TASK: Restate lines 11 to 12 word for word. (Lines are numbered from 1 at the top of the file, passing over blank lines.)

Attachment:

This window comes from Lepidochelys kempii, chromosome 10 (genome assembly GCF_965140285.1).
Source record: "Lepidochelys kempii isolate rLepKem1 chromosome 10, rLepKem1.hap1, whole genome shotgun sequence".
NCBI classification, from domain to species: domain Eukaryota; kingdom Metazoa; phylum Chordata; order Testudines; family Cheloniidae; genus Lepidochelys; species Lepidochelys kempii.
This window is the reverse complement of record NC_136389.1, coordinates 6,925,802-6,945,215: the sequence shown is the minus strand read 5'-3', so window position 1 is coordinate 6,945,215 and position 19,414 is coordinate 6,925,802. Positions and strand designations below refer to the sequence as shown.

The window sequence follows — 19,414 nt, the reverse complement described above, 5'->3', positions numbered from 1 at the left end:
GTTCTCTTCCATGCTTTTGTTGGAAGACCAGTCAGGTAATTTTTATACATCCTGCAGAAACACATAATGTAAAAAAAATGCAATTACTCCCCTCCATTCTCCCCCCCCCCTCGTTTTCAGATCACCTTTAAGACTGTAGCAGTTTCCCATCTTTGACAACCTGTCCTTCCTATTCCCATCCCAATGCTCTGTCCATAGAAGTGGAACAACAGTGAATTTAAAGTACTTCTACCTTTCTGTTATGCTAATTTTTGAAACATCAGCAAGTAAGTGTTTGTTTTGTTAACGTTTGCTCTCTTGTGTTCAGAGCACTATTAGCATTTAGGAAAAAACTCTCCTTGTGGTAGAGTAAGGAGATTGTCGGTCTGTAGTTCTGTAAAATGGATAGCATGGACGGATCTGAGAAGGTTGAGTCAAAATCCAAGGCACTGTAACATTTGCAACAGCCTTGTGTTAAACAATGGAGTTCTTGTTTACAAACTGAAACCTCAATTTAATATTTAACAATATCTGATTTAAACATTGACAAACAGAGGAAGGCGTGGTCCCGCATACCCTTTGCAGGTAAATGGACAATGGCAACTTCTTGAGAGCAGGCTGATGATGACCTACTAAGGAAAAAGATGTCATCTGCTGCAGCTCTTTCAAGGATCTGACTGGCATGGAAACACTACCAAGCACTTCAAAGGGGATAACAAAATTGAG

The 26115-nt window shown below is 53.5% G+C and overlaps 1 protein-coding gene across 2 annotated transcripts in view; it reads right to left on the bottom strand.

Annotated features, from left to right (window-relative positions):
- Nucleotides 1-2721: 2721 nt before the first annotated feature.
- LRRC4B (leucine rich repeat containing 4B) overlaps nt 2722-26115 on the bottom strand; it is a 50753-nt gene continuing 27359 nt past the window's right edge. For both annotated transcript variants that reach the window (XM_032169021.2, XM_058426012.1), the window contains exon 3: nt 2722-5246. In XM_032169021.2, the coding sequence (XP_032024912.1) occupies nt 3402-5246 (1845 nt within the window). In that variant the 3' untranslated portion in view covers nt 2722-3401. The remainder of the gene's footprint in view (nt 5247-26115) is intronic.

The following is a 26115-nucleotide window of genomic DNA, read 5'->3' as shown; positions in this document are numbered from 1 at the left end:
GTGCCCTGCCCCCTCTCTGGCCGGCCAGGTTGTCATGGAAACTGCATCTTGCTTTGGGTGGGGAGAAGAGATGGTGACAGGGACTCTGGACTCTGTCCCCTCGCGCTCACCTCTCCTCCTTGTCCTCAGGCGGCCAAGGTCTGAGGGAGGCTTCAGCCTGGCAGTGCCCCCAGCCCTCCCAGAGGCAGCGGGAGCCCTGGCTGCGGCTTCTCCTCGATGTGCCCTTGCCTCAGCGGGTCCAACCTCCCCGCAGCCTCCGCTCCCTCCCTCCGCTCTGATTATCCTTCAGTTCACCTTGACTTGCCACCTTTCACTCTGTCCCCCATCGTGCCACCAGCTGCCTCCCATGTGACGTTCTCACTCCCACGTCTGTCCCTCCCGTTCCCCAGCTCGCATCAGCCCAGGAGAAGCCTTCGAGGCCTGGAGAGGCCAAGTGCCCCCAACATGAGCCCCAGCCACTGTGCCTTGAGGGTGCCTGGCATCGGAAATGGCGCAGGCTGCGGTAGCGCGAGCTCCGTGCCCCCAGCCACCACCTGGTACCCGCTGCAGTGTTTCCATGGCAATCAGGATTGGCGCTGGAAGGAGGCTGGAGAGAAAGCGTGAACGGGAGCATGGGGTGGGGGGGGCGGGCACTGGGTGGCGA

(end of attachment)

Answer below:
The following is a 26115-nucleotide window of genomic DNA, read 5'->3' as shown; positions in this document are numbered from 1 at the left end:
GTGCCCTGCCCCCTCTCTGGCCGGCCAGGTTGTCATGGAAACTGCATCTTGCTTTGGGTGGGGAGAAGAGATGGTGACAGGGACTCTGGACTCTGTCCCCTCGCGCTCACCTCTCCTCCTTGTCCTCAGGCGGCCAAGGTCTGAGGGAGGCTTCAGCCTGGCAGTGCCCCCAGCCCTCCCAGAGGCAGCGGGAGCCCTGGCTGCGGCTTCTCCTCGATGTGCCCTTGCCTCAGCGGGTCCAACCTCCCCGCAGCCTCCGCTCCCTCCCTCCGCTCTGATTATCCTTCAGTTCACCTTGACTTGCCACCTTTCACTCTGTCCCCCATCGTGCCACCAGCTGCCTCCCATGTGACGTTCTCACTCCCACGTCTGTCCCTCCCGTTCCCCAGCTCGCATCAGCCCAGGAGAAGCCTTCGAGGCCTGGAGAGGCCAAGTGCCCCCAACATGAGCCCCAGCCACTGTGCCTTGAGGGTGCCTGGCATCGGAAATGGCGCAGGCTGCGGTAGCGCGAGCTCCGTGCCCCCAGCCACCACCTGGTACCCGCTGCAGTGTTTCCATGGCAATCAGGATTGGCGCTGGAAGGAGGCTGGAGAGAAAGCGTGAACGGGAGCATGGGGTGGGGGGGGCGGGCACTGGGTGGCGA